Vitamins for northern climates


Yesterday I finally picked what I hope may be the last of the redcurrants.

My little patch is tremendously rewarding, although it contains fewer than 10 plants.

The first picking, a week ago, yielded enough for 15 jars of beautiful jelly, and yesterday’s picking was more than a gallon – so another 20-30 jars.

Redcurrants are perfectly hardy here, and may be increased by layering, or by soaking the prunings until they make roots and then planting out. They are little harmed by pests.

The juice is sour, very acidic, and very high in the important winter vitamins, C and A.

The best method of preservation is to turn them into jelly. It is easy, essentially fool-proof, and you will love it for your morning toast or as a wash for fruit tarts or their bottom crusts.

Have ready sealable jars of your favorite size, new canning lids, and a good strainer lined with muslin (I have a wire gizmo with three legs that can stand right in the draining pot. This is great if you find one, and it also works well for straining yogurt.)

METHOD: Pick the whole of each cluster of fruits and put them into a stainless bowl, not worrying too much about leaves and stems. When you have done a bit more than you can stand, move to a shady place and sort through the crop, discarding any stems, leaves, cinch bugs or dried-up berries. Rinse under cold water and discard any floaters.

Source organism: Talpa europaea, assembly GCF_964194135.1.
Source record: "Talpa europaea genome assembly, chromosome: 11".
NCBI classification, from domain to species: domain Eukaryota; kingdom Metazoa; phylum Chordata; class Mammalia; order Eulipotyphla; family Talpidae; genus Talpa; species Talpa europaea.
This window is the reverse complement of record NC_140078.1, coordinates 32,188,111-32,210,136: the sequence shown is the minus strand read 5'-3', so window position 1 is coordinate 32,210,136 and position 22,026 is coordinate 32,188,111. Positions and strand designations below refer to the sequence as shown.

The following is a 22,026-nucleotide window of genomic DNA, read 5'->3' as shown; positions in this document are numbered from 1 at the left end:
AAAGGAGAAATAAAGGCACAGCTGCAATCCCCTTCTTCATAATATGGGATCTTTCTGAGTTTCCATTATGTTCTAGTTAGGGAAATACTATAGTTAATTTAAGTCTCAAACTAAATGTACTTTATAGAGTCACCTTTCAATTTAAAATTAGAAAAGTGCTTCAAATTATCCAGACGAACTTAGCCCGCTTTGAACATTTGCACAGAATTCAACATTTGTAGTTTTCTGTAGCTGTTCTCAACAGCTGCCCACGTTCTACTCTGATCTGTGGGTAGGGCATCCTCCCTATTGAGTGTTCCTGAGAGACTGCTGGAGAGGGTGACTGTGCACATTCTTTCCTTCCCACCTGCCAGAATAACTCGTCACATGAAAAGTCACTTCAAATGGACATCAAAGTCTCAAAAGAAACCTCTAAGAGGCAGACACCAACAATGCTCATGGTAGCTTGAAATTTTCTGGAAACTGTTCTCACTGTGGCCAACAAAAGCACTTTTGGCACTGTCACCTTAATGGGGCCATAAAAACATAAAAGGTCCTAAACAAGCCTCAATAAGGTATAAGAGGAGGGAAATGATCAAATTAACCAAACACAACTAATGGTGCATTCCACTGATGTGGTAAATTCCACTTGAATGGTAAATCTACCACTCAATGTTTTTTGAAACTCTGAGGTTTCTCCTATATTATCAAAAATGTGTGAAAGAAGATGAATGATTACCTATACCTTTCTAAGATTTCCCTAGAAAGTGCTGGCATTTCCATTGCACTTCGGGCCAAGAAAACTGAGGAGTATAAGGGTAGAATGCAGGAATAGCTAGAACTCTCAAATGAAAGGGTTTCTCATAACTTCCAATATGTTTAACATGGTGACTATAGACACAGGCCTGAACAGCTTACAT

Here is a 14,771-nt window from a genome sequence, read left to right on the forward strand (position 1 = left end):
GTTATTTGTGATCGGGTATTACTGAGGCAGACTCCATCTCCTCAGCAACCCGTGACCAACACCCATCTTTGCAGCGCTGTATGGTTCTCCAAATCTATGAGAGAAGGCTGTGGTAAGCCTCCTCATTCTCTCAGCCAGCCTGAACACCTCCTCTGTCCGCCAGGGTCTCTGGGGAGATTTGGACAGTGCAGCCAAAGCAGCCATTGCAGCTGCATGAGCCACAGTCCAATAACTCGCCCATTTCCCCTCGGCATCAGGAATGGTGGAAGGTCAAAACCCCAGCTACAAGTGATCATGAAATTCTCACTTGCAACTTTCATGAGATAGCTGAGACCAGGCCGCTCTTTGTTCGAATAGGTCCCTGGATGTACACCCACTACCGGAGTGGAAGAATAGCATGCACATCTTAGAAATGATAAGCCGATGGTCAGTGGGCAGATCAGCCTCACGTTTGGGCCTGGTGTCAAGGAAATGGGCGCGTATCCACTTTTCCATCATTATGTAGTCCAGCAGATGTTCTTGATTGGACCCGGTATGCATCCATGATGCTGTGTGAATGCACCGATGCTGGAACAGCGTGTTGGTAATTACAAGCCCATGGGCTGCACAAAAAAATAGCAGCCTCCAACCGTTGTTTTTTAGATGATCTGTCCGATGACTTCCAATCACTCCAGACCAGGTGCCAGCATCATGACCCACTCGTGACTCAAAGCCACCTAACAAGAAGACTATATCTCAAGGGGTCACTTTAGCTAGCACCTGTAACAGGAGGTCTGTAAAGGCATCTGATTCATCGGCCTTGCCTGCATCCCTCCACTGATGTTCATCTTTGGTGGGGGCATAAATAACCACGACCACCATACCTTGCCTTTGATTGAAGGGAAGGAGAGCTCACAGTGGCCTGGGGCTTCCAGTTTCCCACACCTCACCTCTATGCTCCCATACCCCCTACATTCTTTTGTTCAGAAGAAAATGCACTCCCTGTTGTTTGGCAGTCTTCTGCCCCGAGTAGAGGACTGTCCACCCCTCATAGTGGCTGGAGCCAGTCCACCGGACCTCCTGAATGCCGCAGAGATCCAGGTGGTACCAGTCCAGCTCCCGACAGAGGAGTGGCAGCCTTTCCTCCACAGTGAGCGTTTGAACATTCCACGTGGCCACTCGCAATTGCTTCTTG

In a large stainless steel pan, put about ½ cup water and the cleaned and rinsed berries. Cook slowly until they lose nearly all their color. Strain through the muslin and measure. To the washed pot, add an equal volume of granulated sugar. Heat again to a rolling boil and until the juice hovers on the lip of a metal spoon and then comes off in a small sheet.

Immediately pour into the hot jars, top with lids, and seal until hand-tight. Set aside to cool, and the next day tip a jar slightly to its side to check the jelling – the jar contents should hold their shape. If they do not hold their shape, empty and wash the jars, re-heat and do this part of the process again. The final texture may take a week to set, especially in larger jars (I nearly always use ½ pint jars. Store in a cool dark place away from the sun. This keeps the color strong. White currants will make good jelly, too, but are nothing like as beautiful.